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Play With Depth Of Field

Play With Depth Of Field - Today we want you to shoot with a shallow depth of field.

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Category : Landscape and Travel
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Celendine, Ranunculus ficaria
Photo by David Clapp - www.davidclapp.co.uk
 
 
You don't have to venture far to take a great image. In fact if you get down on your knees in your garden a simple blade of grass can look great in a photo! A blade of grass? We hear you cry. Yes, if you use a shallow enough depth-of-field a blade of grass can look pin-sharp and picture perfect against a very blurry background. Of course you can pick other photogenic subjects such as flowers, plus, if parts of your garden are a little untidy this technique will hide this too!
 
A macro lens is needed and if you can, use one that has a slightly longer focal length like a 100mm rather than a 50mm for better compression. It does mean, though, that focus is even more critical because depth-of-field is so shallow.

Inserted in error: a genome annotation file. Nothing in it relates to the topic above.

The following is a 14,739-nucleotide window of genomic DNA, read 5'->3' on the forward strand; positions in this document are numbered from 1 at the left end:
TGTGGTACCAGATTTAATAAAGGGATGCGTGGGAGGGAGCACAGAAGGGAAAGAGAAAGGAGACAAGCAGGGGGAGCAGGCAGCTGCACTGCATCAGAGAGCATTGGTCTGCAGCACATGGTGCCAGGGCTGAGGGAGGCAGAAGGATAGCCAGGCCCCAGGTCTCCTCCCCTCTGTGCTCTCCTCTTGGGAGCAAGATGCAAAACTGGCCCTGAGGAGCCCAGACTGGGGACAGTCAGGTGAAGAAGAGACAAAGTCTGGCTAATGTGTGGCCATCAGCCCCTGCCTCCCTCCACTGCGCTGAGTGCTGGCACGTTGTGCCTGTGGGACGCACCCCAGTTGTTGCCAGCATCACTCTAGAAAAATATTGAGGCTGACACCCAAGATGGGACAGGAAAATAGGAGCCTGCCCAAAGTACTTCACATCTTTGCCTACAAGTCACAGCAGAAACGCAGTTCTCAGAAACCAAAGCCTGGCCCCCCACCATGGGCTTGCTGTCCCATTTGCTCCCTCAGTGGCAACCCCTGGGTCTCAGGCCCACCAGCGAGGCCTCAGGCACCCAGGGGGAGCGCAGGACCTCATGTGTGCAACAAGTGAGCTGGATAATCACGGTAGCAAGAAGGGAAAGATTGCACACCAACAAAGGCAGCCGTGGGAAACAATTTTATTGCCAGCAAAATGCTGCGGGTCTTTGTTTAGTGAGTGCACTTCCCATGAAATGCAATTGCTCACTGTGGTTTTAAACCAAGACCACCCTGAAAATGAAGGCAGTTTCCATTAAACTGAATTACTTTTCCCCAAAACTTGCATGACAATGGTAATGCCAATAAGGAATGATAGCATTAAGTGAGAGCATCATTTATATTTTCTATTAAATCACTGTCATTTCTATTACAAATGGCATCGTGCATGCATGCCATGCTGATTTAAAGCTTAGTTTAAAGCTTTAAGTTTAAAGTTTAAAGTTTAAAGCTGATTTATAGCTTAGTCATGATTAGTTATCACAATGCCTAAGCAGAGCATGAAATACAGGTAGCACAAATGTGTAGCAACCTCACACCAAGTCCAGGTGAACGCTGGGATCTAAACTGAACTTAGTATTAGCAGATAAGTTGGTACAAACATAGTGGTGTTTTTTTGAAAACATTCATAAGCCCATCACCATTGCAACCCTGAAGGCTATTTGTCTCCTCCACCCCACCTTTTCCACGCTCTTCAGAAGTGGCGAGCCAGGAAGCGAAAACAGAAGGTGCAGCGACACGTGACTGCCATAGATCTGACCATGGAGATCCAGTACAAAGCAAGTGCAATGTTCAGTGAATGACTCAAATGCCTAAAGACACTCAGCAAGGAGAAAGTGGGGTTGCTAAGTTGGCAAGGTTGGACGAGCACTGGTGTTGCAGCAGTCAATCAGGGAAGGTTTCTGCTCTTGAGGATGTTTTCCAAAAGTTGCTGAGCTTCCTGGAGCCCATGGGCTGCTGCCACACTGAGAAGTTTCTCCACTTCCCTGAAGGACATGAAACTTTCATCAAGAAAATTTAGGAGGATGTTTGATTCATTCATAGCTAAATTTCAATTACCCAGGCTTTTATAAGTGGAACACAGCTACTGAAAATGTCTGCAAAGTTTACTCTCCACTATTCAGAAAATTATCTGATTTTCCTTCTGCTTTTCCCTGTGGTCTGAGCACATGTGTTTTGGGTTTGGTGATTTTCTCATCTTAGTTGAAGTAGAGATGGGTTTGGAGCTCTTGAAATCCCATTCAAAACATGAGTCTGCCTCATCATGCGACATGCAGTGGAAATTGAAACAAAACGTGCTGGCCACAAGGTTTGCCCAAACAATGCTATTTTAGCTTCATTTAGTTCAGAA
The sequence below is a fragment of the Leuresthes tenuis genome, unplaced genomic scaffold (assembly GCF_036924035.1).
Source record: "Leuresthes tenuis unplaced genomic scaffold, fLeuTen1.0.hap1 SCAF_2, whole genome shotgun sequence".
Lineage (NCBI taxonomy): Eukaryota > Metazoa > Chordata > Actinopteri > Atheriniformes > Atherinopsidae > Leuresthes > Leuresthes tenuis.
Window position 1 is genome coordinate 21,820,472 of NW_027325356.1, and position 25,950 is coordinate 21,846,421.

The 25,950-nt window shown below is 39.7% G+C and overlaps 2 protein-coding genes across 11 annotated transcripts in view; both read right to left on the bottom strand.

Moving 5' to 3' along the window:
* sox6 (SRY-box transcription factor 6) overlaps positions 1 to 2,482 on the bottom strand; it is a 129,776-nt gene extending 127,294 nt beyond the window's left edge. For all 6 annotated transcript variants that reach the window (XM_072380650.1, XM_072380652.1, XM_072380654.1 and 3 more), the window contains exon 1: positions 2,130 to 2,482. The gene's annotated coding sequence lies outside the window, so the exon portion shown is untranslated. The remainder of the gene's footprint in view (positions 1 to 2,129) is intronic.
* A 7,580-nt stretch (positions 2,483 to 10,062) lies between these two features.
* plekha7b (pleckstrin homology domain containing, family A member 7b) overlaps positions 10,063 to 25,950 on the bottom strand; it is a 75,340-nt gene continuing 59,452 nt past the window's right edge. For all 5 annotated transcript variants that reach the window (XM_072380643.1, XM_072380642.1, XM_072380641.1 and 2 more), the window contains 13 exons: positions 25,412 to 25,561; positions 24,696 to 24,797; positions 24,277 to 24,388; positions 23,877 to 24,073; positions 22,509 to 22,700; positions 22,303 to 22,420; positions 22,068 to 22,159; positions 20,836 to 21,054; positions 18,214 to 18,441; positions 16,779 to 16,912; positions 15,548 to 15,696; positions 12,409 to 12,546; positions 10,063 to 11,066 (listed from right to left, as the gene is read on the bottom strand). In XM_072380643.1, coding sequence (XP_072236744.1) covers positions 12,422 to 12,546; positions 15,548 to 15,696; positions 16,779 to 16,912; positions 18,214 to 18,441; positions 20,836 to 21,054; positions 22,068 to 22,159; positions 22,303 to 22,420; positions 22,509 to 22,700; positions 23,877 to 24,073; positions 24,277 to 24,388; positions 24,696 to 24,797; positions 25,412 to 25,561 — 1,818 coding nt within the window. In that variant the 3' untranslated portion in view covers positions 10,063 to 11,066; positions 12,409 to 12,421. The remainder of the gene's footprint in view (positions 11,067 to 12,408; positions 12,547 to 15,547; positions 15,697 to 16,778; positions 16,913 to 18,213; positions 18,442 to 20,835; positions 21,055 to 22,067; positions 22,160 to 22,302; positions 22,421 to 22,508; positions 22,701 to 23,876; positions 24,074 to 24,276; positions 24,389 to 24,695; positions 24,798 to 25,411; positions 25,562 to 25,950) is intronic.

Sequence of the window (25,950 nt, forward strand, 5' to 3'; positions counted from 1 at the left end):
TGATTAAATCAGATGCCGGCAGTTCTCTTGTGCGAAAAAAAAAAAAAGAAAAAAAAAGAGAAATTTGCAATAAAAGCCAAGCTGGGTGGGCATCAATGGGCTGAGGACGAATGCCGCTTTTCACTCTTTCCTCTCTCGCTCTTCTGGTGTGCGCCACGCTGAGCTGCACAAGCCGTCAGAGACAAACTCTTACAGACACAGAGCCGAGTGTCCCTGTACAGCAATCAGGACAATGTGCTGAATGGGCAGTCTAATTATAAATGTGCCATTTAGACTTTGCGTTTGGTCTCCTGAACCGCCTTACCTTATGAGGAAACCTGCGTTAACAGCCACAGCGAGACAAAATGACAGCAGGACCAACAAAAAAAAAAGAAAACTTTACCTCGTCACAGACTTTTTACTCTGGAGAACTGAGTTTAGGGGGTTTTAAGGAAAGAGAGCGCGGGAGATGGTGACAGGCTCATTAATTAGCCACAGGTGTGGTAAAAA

A ground sheet, kneeling mat or even a bin liner will keep your knees or if you're laying down body dry and if you need extra support you could use a beanbag or just shooting hand-held would okay.

 

You need to use a wide f-stop to get the right effect. The aim is to get as much of the subject in focus as possible without losing the nice blurry feel but don't over blur the shot as this will distract from the subject. Try f/5.6 and use the camera's depth-of-field preview button to check the aperture's effect on the background.

Although the main way to control depth of field is with the aperture the positioning of yourself and your subject can also enhance the blur. You want to, ideally, close the distance between the camera and subject but have as much distance as possible between your subject and the background.

It works great on blades of grass, insects and small flowers. later in the year, if you live near a rapeseed field try isolating a specific flower or part of the field out to draw attention to it. You could try blurring part of the foreground as well as the background to create a frame for the subject.



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